In 1964 a brochure was issued in the name of the original Radio Caroline on board the mv Caroline (ex-Iseult; ex-Fredericia), which claimed to explain who built the radio station on board that ship.
Then a second brochure was issued once Radio Atlanta changed its name to Radio Caroline South and the original station became Radio Caroline North. It repeated the same story about the same person who it claimed had installed a radio station on board the original ship.
In 1965, this book appeared, and it continued with the same storyline about about a person named Arthur Carrington. He was credited with achievements that included equipping the mv Caroline.
In book after book that followed, the same information has been repeated about the engineering side of Radio Caroline and its "Installer-in-Chief" named Arthur Carrington.
Notice that credit for installing equipment on the southern ship which had been Radio Atlanta, was heaped upon A. N. Thomas, who our own investigation has revealed as being Alfred Nicholas Thomas.
The problem with the second claim is that this ship came fully equipped from Texas, albeit sans radio mast and antenna, and it was under the direction of a U.S. engineer named Milan Leggett.
The new radio masts for both ships were built by Isle of Man rigger Harry Spencer, and both antennas were designed by John Howard Gilman.
In 1959, Alfred N. Thomas retired after a career in BBC Engineering, and he then began employment with the Pye Group of Companies. Gilman had also been with the BBC, and after he retired, he began reporting to A. N. Thomas. But what about Arthur Carrington?
Arthur Carrington had a career with the Marconi company, and his specialty was television cameras: he sold them at trade shows to government institutions. But Radio Caroline was not a television station and it did not require television cameras. However, years before the advent of Radio Caroline, Carrington did come into contact with A. N. Thomas via an early BBC television aerial experiment. But again, this was not background information that was of any use in equipping an offshore radio station.
So why the mystery?
Why credit Alfred Thomas with work on the Mi Amigo (the south ship), when it was actually under the supervision of Milan Leggett? He was a Texan employee connected to the companies controlled by the McLendon family in Dallas which owned the mv Mi Amigo.
Why credit the installation of the north ship (Caroline), to Arthur Carrington whose specialty was in selling television cameras and overseeing their installation in television studios, when Radio Caroline was obviously not a television station?
The answer is very plain:
A myth was being created to convince the public that these two radio ships were rival ventures and not two parts of the same venture.
In order to promote that deceit it was necessary to have two different people in charge of two different ventures. But as you will soon come to understand, what the writers of all of the newspaper, magazine and book accounts, as well as the radio and television scriptwriters all failed to comprehend, was that the entire story as promoted by Radio Caroline was one gigantic hoax. It was a lie that was soon embellished with more lies about the origin of the financing of both stations in order to give the false impression that they were also financed by different means.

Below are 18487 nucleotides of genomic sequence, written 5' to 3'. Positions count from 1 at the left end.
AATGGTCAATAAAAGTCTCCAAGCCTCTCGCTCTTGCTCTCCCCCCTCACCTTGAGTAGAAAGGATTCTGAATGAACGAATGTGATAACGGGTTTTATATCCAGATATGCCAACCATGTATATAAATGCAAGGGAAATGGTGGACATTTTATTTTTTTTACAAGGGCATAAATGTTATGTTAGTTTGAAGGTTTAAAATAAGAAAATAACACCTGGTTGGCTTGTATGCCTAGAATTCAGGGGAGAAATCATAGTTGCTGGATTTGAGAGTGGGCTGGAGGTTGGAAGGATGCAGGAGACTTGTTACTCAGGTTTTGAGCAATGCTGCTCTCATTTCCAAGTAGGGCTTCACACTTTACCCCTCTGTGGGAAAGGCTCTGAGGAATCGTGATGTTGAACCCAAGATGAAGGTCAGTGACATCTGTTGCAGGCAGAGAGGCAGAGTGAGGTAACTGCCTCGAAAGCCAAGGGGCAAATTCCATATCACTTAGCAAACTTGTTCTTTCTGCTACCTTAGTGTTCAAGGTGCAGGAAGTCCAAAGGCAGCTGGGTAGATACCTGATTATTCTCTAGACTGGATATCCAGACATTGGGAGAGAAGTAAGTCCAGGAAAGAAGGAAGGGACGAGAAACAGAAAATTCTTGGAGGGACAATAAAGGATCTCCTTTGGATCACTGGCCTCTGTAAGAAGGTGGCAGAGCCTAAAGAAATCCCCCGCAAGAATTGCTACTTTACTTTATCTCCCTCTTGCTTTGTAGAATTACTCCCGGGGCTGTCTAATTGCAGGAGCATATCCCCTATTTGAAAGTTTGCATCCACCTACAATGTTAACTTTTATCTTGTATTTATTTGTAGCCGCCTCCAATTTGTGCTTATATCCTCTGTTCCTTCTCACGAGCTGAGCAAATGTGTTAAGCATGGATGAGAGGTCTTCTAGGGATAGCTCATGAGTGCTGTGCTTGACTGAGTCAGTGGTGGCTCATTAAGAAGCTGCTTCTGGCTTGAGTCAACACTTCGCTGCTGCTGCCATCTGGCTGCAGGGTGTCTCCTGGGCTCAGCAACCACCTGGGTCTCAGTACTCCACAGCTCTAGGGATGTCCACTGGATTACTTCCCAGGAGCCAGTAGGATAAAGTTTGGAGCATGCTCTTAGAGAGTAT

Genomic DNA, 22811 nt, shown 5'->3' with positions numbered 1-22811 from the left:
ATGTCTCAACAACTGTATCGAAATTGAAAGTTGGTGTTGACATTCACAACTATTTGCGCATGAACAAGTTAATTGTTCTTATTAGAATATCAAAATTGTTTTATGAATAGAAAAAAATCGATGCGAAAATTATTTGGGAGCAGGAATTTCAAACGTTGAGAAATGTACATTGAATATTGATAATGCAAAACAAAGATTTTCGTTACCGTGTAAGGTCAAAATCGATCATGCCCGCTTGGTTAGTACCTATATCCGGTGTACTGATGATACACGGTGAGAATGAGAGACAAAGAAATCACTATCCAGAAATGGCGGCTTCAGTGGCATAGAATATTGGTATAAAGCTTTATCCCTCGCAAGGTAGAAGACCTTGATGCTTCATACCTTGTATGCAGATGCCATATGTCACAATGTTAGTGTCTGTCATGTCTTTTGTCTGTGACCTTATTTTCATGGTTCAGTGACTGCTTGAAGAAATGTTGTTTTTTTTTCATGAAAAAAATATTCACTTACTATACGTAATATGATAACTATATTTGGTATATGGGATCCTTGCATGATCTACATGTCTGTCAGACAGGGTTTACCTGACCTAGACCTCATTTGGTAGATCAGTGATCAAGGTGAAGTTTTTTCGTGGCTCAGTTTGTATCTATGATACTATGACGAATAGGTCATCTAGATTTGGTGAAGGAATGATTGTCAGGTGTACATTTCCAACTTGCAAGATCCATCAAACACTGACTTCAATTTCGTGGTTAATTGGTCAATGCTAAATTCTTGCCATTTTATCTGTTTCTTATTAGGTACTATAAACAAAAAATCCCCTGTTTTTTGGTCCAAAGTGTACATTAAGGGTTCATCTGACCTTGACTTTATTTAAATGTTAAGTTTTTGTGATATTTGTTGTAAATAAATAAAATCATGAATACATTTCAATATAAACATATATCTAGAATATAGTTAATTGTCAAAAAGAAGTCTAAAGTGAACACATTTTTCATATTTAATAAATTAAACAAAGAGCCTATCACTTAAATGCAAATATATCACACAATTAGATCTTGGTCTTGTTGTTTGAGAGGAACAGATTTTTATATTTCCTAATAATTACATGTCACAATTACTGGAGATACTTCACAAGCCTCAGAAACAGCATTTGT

The engineering team for the entire venture was under the control of Alfred Nicholas Thomas, and among his initial team was John Howard Gilman and Arthur Carrington. In turn, Thomas was reporting to Charles Orr Stanley and his son John who were managing the Pye Group of companies. But for financial reasons connected to UK government contracts, the Pye Group could not be seen to be playing both sides of a broadcasting debate that came to be known as the Pilkington Report. In fact, to distance themselves from Radio Caroline, they even complained in the press about this upstart 'pirate' radio station, when this upstart 'pirate' radio station was their creation!
Fans might have been fooled, but the UK government and the Director General of the BBC always knew the true story, even though they could not prove it!
It was for this very purpose of total deceit that the top layer of a 'decoy duck' was then employed in the form of a young Irishman named Ronan O'Rahilly. He was given a completely bogus CV, just like Arthur Carrington.
To make the lies work there always had to be an element of truth attached to them, but just like O'Rahilly's bogus claims to fame, it was accomplishment by taking real events that were in fact attributable to other people, and then attaching them to bogus CVs of O'Rahilly and Carrington.
It was a fraud indeed!
Lies upon lies were piled on to these fables which can only be pulled apart in the same way in which they were constructed, and that is by exposing one lie at a time.